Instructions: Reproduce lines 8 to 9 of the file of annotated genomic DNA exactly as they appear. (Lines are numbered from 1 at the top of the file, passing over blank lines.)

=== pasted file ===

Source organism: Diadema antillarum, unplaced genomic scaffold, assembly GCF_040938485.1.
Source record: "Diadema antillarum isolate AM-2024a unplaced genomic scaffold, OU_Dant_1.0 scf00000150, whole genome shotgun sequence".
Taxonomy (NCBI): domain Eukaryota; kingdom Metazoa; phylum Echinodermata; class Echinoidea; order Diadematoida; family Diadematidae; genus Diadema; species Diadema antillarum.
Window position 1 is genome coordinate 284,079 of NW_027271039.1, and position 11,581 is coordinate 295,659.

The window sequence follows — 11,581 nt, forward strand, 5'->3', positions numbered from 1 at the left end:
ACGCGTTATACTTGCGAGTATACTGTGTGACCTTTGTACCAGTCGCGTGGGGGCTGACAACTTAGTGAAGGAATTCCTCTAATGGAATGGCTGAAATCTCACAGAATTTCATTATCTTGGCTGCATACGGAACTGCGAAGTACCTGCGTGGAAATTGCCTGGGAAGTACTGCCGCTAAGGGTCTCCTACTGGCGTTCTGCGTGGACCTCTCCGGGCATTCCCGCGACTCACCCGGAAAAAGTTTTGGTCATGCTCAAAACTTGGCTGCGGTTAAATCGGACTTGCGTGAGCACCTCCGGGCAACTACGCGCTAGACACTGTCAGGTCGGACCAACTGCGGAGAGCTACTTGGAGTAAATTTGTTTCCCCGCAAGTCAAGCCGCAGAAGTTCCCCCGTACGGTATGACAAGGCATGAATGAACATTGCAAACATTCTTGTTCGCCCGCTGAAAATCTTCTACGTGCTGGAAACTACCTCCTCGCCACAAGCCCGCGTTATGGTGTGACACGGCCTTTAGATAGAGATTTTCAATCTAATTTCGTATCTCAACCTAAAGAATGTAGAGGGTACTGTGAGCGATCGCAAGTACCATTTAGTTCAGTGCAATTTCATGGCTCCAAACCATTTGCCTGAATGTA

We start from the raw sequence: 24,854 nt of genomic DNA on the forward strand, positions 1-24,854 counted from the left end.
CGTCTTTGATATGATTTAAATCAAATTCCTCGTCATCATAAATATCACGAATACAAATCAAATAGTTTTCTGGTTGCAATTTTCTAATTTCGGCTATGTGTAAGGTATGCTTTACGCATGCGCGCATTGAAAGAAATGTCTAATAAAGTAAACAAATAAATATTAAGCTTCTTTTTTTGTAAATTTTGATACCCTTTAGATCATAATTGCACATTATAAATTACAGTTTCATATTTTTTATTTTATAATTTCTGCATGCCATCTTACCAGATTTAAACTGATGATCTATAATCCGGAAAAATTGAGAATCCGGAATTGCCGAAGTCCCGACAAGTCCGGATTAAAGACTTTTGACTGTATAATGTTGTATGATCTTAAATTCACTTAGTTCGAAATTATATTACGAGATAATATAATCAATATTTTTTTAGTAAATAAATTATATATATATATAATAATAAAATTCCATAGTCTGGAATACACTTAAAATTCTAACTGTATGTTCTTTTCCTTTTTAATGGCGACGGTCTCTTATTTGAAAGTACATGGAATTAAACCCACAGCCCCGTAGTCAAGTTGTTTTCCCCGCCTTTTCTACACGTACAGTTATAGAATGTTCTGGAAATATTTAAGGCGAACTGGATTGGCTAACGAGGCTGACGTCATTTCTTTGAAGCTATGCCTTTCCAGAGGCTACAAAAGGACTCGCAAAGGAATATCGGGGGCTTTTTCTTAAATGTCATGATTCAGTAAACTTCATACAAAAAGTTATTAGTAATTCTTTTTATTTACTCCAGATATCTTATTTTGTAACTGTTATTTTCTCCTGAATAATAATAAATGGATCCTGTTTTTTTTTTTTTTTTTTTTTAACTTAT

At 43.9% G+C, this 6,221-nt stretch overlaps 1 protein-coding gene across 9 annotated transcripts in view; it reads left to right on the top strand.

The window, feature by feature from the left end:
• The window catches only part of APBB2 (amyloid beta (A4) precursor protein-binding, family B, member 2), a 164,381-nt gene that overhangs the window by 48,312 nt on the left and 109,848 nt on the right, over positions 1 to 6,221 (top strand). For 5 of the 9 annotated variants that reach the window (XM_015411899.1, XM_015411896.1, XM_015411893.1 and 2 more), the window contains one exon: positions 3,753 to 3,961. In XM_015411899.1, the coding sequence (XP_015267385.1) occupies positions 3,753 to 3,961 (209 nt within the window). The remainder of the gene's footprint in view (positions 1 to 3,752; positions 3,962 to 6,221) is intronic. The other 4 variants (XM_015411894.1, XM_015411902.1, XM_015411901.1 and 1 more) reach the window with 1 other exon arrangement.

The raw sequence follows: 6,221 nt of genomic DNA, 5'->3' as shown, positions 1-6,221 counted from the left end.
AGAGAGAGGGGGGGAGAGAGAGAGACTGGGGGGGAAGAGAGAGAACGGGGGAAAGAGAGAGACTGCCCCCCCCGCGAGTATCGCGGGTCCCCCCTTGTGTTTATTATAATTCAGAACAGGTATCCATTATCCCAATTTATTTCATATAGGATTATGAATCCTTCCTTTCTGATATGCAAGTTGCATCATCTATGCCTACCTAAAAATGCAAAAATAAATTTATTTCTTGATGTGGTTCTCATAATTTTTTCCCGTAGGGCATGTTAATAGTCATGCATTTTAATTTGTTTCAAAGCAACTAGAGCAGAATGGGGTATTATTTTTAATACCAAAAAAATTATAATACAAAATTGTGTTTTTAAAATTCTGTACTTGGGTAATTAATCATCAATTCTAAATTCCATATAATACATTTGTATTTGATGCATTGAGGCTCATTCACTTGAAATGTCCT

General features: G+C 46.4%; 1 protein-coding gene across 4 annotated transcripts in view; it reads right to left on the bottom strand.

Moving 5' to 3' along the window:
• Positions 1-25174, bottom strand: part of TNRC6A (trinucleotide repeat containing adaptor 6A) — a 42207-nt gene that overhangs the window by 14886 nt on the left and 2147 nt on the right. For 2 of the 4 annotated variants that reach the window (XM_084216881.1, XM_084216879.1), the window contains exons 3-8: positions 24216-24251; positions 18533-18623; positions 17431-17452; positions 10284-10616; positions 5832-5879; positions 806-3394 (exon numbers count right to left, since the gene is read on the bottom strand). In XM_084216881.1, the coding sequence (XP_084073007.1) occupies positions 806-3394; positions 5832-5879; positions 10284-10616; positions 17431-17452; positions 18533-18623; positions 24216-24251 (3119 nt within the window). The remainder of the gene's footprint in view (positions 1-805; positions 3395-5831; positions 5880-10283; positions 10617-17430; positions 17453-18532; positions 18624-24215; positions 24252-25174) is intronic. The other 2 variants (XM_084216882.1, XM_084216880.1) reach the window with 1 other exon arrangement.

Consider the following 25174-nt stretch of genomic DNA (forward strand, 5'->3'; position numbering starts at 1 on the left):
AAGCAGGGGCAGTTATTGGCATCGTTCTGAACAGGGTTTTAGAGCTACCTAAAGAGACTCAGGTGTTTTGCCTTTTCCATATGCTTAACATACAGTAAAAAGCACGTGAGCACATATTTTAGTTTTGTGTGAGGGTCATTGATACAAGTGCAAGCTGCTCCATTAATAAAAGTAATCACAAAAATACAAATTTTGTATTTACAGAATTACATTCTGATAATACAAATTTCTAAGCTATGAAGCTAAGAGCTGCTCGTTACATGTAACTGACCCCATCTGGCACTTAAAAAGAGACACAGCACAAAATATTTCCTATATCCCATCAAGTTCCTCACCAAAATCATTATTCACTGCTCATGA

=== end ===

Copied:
CGTCTTTGATATGATTTAAATCAAATTCCTCGTCATCATAAATATCACGAATACAAATCAAATAGTTTTCTGGTTGCAATTTTCTAATTTCGGCTATGTGTAAGGTATGCTTTACGCATGCGCGCATTGAAAGAAATGTCTAATAAAGTAAACAAATAAATATTAAGCTTCTTTTTTTGTAAATTTTGATACCCTTTAGATCATAATTGCACATTATAAATTACAGTTTCATATTTTTTATTTTATAATTTCTGCATGCCATCTTACCAGATTTAAACTGATGATCTATAATCCGGAAAAATTGAGAATCCGGAATTGCCGAAGTCCCGACAAGTCCGGATTAAAGACTTTTGACTGTATAATGTTGTATGATCTTAAATTCACTTAGTTCGAAATTATATTACGAGATAATATAATCAATATTTTTTTAGTAAATAAATTATATATATATATAATAATAAAATTCCATAGTCTGGAATACACTTAAAATTCTAACTGTATGTTCTTTTCCTTTTTAATGGCGACGGTCTCTTATTTGAAAGTACATGGAATTAAACCCACAGCCCCGTAGTCAAGTTGTTTTCCCCGCCTTTTCTACACGTACAGTTATAGAATGTTCTGGAAATATTTAAGGCGAACTGGATTGGCTAACGAGGCTGACGTCATTTCTTTGAAGCTATGCCTTTCCAGAGGCTACAAAAGGACTCGCAAAGGAATATCGGGGGCTTTTTCTTAAATGTCATGATTCAGTAAACTTCATACAAAAAGTTATTAGTAATTCTTTTTATTTACTCCAGATATCTTATTTTGTAACTGTTATTTTCTCCTGAATAATAATAAATGGATCCTGTTTTTTTTTTTTTTTTTTTTTAACTTAT

At 43.9% G+C, this 6,221-nt stretch overlaps 1 protein-coding gene across 9 annotated transcripts in view; it reads left to right on the top strand.